• Honor killings
  • Forced child marriages
  • Unmarried gun violence victims. Closing the “boyfriend loophole” would prevent non-spousal abusers convicted of domestic violence from purchasing a firearm (currently, only abusers who are or were married to the survivor, or who share a child with the survivor, are prohibited from purchasing firearms after a domestic violence conviction). 
  • Victims of revenge porn, an abuse tactic included as an amendment in the 2021 VAWA bill.  

VAWA as it Protects Immigrants

Elizabeth Ricci is an immigration lawyer out of Florida who’s been in practice for over 20 years. She’s assisted many undocumented survivors in reporting domestic violence while staying in the country. 

“We see a lot of domestic violence cases and VAWA is a way that people who are in relationships with permanent residents are able to get permanent residency without having to rely on that spouse for immigration support,” says Ricci. “Many times, victims are threatened that if they don’t stay with the abuser, they can be deported.”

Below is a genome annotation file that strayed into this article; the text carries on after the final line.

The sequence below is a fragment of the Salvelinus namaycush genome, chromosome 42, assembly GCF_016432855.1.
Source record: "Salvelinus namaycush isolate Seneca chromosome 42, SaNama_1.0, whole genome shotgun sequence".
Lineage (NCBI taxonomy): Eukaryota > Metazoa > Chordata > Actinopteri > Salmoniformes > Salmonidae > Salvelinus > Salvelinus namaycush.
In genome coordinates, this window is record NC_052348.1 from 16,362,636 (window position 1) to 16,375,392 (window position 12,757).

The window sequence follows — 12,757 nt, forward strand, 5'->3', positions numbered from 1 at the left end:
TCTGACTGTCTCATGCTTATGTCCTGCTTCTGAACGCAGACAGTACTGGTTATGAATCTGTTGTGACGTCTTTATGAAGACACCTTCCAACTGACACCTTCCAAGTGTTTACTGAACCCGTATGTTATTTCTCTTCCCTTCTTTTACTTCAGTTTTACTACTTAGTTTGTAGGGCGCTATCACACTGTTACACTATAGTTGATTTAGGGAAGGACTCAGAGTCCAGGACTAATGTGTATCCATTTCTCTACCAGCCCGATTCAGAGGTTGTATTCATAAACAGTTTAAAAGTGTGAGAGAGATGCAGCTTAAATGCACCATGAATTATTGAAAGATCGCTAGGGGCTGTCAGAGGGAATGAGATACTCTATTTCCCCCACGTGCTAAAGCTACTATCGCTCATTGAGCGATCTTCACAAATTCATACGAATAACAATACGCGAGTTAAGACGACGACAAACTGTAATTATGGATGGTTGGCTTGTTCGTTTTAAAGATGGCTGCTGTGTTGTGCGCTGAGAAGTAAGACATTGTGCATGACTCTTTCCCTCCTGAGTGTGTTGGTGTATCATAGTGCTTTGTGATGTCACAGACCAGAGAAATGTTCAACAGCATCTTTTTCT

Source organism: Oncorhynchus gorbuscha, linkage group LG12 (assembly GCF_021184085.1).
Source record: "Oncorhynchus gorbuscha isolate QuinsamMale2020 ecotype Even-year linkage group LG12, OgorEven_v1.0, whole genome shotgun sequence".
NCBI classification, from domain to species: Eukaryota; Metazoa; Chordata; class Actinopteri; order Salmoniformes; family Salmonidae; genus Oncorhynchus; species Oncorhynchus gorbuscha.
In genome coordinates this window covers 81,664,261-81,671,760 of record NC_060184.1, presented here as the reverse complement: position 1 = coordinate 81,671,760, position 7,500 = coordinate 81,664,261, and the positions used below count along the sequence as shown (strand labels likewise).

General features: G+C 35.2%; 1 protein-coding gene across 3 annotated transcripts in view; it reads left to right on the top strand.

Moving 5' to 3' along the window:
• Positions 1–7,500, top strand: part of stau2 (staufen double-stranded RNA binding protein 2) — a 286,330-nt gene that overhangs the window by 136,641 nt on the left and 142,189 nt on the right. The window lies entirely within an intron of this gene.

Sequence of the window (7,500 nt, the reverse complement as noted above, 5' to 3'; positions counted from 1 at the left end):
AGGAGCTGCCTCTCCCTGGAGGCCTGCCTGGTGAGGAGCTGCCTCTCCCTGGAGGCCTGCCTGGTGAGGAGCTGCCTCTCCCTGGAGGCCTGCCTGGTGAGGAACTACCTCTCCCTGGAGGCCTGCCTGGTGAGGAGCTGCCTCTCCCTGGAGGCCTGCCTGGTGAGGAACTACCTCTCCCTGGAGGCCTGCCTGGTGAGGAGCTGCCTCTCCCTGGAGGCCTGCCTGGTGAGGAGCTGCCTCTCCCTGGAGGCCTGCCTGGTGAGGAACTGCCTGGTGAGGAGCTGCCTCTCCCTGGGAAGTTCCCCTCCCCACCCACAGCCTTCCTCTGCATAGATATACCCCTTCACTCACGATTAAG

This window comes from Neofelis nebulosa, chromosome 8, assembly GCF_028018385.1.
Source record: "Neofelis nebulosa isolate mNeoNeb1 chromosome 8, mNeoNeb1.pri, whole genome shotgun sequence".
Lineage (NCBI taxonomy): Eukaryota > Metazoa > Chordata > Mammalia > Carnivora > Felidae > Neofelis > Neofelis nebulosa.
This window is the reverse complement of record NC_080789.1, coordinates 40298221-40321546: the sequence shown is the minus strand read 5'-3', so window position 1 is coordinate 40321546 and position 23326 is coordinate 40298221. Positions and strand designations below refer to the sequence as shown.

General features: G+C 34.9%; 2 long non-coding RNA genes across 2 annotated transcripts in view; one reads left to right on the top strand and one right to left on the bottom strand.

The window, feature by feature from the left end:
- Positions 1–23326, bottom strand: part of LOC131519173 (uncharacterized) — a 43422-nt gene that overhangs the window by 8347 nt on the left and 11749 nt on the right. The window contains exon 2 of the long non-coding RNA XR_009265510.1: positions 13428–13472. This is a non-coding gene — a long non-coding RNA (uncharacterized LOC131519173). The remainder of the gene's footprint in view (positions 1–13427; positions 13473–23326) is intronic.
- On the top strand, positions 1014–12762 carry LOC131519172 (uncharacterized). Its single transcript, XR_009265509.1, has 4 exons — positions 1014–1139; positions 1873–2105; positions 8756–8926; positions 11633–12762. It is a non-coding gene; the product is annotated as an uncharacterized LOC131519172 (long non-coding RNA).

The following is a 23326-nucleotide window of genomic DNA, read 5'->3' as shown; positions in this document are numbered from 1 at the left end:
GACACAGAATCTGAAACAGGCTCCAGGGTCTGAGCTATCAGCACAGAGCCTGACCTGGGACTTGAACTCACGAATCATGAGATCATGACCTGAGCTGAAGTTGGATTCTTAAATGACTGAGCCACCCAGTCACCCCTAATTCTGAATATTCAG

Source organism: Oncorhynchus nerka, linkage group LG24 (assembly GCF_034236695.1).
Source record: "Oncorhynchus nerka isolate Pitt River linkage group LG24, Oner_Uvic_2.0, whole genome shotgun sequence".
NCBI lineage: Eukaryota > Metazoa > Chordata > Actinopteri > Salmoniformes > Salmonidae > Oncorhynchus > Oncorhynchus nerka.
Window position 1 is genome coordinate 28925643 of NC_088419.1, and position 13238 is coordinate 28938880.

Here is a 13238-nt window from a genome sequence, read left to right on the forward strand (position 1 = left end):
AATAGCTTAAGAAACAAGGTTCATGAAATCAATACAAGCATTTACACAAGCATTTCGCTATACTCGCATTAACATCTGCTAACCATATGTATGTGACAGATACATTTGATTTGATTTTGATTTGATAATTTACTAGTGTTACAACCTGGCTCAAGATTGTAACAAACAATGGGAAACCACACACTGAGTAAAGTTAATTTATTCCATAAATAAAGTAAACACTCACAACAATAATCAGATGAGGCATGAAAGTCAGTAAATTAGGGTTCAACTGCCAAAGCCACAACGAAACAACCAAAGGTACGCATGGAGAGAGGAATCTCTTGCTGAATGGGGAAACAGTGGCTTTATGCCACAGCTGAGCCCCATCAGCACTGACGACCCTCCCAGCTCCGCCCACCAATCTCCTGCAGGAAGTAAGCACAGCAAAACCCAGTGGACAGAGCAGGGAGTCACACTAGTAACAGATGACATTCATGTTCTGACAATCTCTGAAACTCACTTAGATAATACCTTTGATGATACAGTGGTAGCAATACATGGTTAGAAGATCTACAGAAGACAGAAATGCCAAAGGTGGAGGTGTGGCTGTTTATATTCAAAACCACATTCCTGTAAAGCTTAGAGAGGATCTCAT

The fear of deportation as a retaliation tactic comes both from the abuser as well as a distrust of police who will respond if the survivor calls 911. 

“It’s a legitimate fear,” says Ricci. “Unfortunately, they don’t feel like they can go to law enforcement.” 

Ricci says she helps both female and male survivors of abuse secure U-Visas in order to stay in the country while escaping an abusive partner, and that not all cases of abuse need to be physical in order to qualify a survivor for a U-Visa, citing a case where she helped an immigrant apply for a U-Visa after his wife set their car on fire. 

There are myriad types of special visas for immigrant victims of crimes—see VAWnet.org to learn more.

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Has VAWA Made an Impact?

Undoubtedly, the programs created by VAWA have helped advance protections and resources for survivors, and most advocates would argue that renewing the Act is vitally important to continuing these lifesaving programs. 

Some numbers even show staggering results. For instance in a 2010 report released by the White House, domestic violence crime has dropped 58 percent since the inception of VAWA. The Bureau of Justice Statistics reported an even higher number, citing a 64 percent decrease in intimate partner violence from 1994 to 2010, from 9.8 victimizations per 1,000 persons in 1994 to 3.6 per 1,000 in 2010. The hope is that domestic violence has indeed decreased – the devil is always in the detail when it comes to statistics and who is reporting them for what purpose – and even if it has, most anyone working at a domestic violence hotline or shelter will tell you the prevalence of victimization is constant and still too common. 

To learn more about the inconsistencies of domestic violence statistics read, “Do Domestic Violence Statistics Matter?